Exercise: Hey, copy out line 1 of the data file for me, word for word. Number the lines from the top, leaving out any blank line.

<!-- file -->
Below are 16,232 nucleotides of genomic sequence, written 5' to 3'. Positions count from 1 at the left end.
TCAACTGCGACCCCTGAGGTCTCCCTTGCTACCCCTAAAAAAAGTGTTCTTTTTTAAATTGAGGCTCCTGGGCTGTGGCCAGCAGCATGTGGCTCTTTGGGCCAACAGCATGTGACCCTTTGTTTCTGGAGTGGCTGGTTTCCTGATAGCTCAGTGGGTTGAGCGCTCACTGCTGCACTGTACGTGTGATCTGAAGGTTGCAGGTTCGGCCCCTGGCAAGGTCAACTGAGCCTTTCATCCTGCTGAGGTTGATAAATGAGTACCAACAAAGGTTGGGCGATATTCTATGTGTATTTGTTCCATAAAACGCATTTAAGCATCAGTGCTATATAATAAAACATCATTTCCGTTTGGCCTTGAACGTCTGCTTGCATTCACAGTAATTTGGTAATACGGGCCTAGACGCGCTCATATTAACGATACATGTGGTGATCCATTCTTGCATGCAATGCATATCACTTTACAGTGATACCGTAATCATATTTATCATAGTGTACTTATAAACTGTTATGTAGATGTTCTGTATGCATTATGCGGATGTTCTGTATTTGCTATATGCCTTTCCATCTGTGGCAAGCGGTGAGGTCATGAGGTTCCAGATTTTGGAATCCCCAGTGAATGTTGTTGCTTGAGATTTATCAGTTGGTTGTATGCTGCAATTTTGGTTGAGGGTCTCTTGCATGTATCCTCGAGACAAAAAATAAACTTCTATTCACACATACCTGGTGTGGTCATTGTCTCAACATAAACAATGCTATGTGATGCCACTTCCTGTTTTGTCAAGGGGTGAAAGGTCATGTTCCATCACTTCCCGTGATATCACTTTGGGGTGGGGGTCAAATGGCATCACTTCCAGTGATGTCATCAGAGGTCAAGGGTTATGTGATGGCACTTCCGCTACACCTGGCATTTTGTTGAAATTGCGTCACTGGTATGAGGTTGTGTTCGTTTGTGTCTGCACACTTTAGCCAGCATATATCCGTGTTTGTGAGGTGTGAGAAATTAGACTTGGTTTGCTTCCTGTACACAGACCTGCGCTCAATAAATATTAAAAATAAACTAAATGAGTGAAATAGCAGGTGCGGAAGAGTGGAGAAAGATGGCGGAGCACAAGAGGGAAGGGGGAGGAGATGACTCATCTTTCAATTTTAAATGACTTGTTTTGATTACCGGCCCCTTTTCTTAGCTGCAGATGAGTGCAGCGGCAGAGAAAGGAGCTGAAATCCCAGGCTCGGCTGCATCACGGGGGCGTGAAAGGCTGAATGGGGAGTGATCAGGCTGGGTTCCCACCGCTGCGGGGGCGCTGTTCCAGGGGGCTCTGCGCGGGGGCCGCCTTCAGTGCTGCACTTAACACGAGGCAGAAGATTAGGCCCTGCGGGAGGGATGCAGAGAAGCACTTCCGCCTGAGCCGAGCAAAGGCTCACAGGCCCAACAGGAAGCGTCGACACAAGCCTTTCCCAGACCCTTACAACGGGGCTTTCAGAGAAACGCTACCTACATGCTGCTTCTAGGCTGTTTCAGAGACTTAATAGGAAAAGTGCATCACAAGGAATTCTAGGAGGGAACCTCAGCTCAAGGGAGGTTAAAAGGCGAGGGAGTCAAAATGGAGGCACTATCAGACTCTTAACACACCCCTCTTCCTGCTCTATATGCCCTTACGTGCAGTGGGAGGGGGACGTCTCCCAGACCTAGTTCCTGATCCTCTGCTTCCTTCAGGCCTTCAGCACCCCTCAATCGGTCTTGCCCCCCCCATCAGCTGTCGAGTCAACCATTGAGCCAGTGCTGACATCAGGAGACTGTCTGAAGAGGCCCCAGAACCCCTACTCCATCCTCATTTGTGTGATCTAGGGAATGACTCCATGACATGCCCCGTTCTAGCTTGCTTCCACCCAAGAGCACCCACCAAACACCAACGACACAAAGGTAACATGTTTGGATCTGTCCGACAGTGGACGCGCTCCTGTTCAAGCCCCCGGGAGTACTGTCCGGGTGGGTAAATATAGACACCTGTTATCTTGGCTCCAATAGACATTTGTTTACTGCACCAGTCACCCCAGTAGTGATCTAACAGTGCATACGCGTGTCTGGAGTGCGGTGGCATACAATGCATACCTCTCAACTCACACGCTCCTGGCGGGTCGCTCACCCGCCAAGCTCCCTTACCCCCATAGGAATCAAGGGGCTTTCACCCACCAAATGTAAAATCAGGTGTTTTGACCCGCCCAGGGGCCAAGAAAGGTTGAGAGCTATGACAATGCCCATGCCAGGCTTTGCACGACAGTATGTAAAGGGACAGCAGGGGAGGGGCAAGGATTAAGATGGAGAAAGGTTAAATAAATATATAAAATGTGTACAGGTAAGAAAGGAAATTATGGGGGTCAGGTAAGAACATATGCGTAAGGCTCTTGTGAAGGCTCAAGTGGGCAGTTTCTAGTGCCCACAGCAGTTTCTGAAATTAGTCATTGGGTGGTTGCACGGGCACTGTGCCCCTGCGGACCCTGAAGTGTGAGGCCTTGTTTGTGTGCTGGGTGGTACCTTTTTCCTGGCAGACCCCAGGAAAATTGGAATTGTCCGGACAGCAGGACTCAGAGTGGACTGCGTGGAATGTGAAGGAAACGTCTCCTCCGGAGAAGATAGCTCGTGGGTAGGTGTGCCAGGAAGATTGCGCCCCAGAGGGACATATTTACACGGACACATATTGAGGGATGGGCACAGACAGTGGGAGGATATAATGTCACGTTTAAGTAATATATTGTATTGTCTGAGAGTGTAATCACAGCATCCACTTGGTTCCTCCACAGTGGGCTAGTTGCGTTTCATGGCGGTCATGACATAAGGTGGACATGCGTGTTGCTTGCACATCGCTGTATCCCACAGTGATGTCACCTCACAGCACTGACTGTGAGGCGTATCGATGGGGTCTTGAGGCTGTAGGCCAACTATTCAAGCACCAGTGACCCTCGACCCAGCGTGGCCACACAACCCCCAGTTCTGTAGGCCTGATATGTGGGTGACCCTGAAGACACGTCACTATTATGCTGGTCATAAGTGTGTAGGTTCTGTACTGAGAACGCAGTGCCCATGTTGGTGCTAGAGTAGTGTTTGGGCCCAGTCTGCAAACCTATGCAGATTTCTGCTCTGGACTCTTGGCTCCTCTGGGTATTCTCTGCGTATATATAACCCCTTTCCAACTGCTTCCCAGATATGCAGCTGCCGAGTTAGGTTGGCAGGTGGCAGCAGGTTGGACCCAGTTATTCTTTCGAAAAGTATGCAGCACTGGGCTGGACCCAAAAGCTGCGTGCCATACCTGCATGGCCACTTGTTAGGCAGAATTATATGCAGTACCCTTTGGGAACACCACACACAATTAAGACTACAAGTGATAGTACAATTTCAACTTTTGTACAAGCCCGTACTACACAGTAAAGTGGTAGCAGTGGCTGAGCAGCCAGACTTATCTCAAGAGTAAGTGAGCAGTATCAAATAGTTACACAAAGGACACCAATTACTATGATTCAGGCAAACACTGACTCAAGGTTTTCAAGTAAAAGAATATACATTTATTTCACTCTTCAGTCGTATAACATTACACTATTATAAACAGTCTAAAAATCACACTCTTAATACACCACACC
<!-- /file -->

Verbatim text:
Below are 16,232 nucleotides of genomic sequence, written 5' to 3'. Positions count from 1 at the left end.